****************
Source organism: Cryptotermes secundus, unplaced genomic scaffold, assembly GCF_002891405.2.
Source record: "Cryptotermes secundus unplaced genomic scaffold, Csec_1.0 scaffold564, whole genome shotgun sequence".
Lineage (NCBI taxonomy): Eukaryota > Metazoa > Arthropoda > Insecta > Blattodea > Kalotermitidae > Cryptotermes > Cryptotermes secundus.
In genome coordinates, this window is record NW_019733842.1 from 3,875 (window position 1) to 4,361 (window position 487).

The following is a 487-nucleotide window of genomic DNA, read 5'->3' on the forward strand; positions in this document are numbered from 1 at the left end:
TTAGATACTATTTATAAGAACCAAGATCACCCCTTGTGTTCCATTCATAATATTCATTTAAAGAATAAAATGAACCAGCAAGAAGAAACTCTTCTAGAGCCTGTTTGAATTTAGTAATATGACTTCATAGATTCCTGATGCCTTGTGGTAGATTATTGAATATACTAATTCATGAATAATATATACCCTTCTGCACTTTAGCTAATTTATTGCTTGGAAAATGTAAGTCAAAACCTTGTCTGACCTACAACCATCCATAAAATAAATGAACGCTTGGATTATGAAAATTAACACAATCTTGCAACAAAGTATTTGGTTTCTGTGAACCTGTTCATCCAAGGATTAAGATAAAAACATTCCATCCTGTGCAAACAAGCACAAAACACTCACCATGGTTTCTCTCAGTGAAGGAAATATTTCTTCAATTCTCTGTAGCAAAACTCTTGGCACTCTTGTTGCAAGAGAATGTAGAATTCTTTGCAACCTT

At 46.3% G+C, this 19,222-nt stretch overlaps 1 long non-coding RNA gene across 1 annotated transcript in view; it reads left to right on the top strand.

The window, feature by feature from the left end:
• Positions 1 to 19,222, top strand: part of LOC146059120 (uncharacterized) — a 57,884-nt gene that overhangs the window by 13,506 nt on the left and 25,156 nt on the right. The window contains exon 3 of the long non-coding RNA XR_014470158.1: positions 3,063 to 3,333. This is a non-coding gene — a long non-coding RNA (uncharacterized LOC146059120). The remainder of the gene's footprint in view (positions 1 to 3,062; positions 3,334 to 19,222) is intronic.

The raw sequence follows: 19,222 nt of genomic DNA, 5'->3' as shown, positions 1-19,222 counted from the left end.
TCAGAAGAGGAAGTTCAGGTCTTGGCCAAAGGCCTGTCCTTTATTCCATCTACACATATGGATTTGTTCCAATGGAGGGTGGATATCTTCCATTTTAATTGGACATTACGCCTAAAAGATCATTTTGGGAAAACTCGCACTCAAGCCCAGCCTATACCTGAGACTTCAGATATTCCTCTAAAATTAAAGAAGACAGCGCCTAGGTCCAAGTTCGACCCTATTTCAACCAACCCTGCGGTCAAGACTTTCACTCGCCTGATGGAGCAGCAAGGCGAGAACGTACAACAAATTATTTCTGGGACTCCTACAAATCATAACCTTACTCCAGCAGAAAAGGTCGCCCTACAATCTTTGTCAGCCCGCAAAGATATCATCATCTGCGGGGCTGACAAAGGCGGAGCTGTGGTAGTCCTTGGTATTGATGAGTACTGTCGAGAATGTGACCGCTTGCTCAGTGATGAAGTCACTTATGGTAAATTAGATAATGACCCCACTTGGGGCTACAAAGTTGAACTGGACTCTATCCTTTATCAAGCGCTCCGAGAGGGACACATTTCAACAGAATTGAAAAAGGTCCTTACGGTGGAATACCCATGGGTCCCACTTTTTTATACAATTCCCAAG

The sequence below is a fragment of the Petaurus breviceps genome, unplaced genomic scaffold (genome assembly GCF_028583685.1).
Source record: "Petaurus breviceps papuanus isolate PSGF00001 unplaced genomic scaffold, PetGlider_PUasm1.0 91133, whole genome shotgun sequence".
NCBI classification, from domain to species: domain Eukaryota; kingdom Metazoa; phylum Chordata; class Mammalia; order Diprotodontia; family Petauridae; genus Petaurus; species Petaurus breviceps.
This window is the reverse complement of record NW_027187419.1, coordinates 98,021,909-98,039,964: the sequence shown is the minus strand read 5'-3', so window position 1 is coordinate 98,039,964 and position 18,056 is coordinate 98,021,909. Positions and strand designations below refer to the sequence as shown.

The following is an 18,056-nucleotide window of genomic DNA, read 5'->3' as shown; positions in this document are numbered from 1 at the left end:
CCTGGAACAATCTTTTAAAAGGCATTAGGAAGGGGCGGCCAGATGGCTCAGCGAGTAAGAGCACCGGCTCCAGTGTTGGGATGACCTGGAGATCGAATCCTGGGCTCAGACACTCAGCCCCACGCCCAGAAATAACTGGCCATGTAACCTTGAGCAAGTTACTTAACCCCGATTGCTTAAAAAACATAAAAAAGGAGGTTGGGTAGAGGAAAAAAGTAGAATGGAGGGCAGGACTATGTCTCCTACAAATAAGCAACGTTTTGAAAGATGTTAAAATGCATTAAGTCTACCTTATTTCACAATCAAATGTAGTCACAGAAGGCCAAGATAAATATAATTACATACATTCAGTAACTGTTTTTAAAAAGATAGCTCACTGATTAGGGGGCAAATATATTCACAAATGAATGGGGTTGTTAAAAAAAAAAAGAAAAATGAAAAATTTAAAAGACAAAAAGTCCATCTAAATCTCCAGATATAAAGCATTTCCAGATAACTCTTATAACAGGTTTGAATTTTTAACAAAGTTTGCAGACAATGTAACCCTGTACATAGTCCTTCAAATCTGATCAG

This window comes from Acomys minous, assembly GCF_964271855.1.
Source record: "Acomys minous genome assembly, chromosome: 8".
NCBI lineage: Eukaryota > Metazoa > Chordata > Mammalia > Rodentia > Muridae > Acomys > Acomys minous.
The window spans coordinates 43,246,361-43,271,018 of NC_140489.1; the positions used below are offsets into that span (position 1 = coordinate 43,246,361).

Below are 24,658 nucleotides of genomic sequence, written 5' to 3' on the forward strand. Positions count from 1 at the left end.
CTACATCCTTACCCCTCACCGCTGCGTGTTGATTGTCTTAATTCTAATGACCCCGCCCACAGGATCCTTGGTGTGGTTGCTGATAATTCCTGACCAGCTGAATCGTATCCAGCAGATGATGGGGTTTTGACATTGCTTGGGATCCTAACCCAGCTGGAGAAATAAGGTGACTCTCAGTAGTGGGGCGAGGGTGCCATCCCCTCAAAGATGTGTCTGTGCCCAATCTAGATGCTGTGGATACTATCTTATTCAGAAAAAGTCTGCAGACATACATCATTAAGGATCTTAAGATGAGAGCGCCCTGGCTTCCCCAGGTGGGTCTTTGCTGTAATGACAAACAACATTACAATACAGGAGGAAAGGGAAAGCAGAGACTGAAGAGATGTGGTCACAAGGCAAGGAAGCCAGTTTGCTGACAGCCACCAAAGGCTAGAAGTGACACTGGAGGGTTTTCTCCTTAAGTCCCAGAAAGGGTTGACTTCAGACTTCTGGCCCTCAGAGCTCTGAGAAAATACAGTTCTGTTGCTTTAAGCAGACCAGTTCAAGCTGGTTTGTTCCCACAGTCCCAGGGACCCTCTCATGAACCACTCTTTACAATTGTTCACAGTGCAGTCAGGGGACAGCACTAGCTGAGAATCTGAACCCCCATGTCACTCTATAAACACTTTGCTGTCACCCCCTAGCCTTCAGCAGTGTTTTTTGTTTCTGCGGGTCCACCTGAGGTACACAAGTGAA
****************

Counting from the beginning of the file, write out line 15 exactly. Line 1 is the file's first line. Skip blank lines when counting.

This window is the reverse complement of record NW_027187419.1, coordinates 98,021,909-98,039,964: the sequence shown is the minus strand read 5'-3', so window position 1 is coordinate 98,039,964 and position 18,056 is coordinate 98,021,909. Positions and strand designations below refer to the sequence as shown.